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MARKETS AND MORALITY: Things Ethicists Should Consider When Evaluating Market Exchange

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For most of human history, economic systems were personal in nature—people normally interacted with people they knew personally and knew well. Today's modern market economies are impersonal—people normally interact with people they do not know personally. The historical movement from personal to impersonal systems was necessary for societies to develop the specialization of labor needed for modern production technologies. That is, the high standards of living in the developed world are due to these impersonal systems. However, the ethical systems theologians apply to modern market systems were developed for personal societies and are often inappropriate for impersonal societies. In this article, we develop the differences between personal and impersonal systems, examine the writings of a number of theologians who are very critical of market economies, and attempt to show how a different ethical approach is needed.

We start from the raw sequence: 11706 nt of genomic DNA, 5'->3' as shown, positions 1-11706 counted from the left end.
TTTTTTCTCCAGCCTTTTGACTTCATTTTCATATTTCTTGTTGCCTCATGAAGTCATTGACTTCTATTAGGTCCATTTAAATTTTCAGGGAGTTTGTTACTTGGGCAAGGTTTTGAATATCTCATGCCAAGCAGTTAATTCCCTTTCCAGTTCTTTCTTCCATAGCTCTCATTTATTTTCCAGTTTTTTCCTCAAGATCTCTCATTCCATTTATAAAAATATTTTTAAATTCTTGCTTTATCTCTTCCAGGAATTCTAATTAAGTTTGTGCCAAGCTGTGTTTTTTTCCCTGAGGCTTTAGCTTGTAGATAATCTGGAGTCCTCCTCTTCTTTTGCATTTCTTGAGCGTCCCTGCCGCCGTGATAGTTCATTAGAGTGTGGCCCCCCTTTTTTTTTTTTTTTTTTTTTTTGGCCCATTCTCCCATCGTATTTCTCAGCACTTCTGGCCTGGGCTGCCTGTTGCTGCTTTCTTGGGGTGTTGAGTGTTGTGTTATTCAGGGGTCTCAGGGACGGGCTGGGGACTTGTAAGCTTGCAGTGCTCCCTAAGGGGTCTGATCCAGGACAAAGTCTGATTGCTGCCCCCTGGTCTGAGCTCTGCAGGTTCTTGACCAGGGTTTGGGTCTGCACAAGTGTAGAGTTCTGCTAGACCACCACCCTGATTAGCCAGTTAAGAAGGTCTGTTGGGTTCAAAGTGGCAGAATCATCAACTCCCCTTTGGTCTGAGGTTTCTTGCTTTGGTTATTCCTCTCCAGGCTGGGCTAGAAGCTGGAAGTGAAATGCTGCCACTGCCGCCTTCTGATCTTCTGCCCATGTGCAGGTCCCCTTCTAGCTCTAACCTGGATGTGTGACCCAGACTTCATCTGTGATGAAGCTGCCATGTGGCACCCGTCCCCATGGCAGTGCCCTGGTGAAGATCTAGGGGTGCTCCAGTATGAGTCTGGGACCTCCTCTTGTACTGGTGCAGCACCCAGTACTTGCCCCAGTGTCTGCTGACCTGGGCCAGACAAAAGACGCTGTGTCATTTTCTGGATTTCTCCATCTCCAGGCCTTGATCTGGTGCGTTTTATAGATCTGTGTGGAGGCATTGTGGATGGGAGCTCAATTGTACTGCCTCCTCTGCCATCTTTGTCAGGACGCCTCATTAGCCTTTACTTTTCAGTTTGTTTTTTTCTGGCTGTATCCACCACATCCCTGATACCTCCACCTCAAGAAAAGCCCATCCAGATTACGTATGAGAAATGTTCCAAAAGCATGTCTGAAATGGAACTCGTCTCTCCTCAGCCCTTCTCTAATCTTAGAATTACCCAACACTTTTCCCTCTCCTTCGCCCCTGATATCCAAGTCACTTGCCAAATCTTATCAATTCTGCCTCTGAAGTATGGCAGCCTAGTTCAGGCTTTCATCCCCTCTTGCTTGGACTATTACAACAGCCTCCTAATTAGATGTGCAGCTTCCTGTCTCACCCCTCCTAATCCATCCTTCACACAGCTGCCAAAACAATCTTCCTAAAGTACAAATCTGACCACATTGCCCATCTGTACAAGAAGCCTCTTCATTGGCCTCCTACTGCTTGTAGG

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Keywords: biblical ethics; capitalism; impersonal exchange; markets

Document Type: Research Article

Affiliations: 1: Wheaton College 2: Hope College

Publication date: December 1, 2007

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